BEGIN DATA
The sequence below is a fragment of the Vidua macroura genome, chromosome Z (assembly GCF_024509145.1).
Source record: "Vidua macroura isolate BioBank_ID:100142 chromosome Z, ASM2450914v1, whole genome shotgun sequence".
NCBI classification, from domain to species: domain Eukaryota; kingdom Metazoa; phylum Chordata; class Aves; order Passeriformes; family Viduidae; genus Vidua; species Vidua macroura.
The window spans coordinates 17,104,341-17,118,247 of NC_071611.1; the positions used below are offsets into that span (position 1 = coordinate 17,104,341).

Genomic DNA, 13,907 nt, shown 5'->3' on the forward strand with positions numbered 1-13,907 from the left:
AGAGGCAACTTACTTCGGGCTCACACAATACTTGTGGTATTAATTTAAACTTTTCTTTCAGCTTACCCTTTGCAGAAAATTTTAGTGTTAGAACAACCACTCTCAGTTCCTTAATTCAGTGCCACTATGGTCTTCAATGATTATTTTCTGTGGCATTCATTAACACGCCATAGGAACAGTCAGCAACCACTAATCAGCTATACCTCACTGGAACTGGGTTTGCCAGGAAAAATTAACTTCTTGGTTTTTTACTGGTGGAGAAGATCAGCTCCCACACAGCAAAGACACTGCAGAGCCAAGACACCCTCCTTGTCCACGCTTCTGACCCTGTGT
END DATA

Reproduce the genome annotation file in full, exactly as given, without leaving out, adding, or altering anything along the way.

The sequence below is a fragment of the Vidua macroura genome, chromosome Z (assembly GCF_024509145.1).
Source record: "Vidua macroura isolate BioBank_ID:100142 chromosome Z, ASM2450914v1, whole genome shotgun sequence".
NCBI classification, from domain to species: domain Eukaryota; kingdom Metazoa; phylum Chordata; class Aves; order Passeriformes; family Viduidae; genus Vidua; species Vidua macroura.
The window spans coordinates 17,104,341-17,118,247 of NC_071611.1; the positions used below are offsets into that span (position 1 = coordinate 17,104,341).

Genomic DNA, 13,907 nt, shown 5'->3' on the forward strand with positions numbered 1-13,907 from the left:
AGAGGCAACTTACTTCGGGCTCACACAATACTTGTGGTATTAATTTAAACTTTTCTTTCAGCTTACCCTTTGCAGAAAATTTTAGTGTTAGAACAACCACTCTCAGTTCCTTAATTCAGTGCCACTATGGTCTTCAATGATTATTTTCTGTGGCATTCATTAACACGCCATAGGAACAGTCAGCAACCACTAATCAGCTATACCTCACTGGAACTGGGTTTGCCAGGAAAAATTAACTTCTTGGTTTTTTACTGGTGGAGAAGATCAGCTCCCACACAGCAAAGACACTGCAGAGCCAAGACACCCTCCTTGTCCACGCTTCTGACCCTGTGT